This is what Homework really was: Daft Punk’s business card to the world, an introduction of their unique production prowess to an already flourishing dance music scene. It surely helped mold dance music at the time and it continues to be one of the most important dance music albums ever produced. The duo produced the tracks without plans to release an album. After working on projects that were intended to be separate singles over five months, they considered the material good enough for an album. Yes, it brought attention to the French house music scene, charting in 14 different countries, peaking at number 3 on the French Albums Chart, number 150 on the United States Billboard 200 and at number 8 on the UK Albums Chart. By February 2001 — four years later — the album had sold more than two million copies worldwide and received several gold and platinum certifications. Daft Punk introduced Homework to the world at a time where other notable artists, the likes of The Chemical Brothers or Fatboy Slim, were already bringing in guest-star vocalists and sampling rock records to large crowds. Where they differed, Rolling Stone has argued, is in proving that “techno and house could be as elastic, catchy and, at times, as funny as the poppiest pop without diluting its hypnotically driving, acidic essence.”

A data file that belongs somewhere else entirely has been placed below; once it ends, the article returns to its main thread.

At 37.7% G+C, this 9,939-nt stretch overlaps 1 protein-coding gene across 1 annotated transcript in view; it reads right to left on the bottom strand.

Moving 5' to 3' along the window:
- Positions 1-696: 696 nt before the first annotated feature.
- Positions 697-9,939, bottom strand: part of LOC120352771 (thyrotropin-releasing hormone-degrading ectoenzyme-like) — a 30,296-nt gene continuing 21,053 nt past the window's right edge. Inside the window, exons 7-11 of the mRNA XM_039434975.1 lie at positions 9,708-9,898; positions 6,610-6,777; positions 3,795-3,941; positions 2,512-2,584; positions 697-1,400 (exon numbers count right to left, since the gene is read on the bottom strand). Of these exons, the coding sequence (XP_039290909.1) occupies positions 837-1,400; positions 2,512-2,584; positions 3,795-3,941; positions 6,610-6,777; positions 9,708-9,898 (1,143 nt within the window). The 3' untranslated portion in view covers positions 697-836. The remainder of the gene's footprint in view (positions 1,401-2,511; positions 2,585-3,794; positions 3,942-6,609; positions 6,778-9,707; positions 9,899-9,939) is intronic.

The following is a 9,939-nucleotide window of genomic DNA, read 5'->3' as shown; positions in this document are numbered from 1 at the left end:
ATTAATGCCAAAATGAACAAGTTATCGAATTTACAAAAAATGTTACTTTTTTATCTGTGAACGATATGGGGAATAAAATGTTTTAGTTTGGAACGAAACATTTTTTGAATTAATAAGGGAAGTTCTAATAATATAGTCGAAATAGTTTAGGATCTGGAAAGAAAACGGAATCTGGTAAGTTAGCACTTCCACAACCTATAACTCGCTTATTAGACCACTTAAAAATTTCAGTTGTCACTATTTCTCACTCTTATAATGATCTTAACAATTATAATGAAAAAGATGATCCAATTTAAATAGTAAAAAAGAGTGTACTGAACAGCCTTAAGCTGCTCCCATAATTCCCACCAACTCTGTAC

Daft Punk 2007

 

Music critics since have been united in acknowledging the success that was Homework. The 16-track outing included what many consider to be Daft Punk’s ultimate anthem, “Around the World,” but also other notable tracks such as “Da Funk” and of course “Alive.” it is easy to see why the album was a prequel of what later would become the beginning sound EDM, a concoction that mixed electronic sounds with pop and hip-hop, all the while remaining applicable and approachable to music tastes at both ends of the spectrum.

Juxtaposed against the duo’s following albums, Homework remains the duo’s best work yet, and the most iconic both in terms of their personal career and its role in dance music as a whole. In celebration of twenty years of Homework we leave you with this fantastic short video of the duo playing sans helmets in 1995: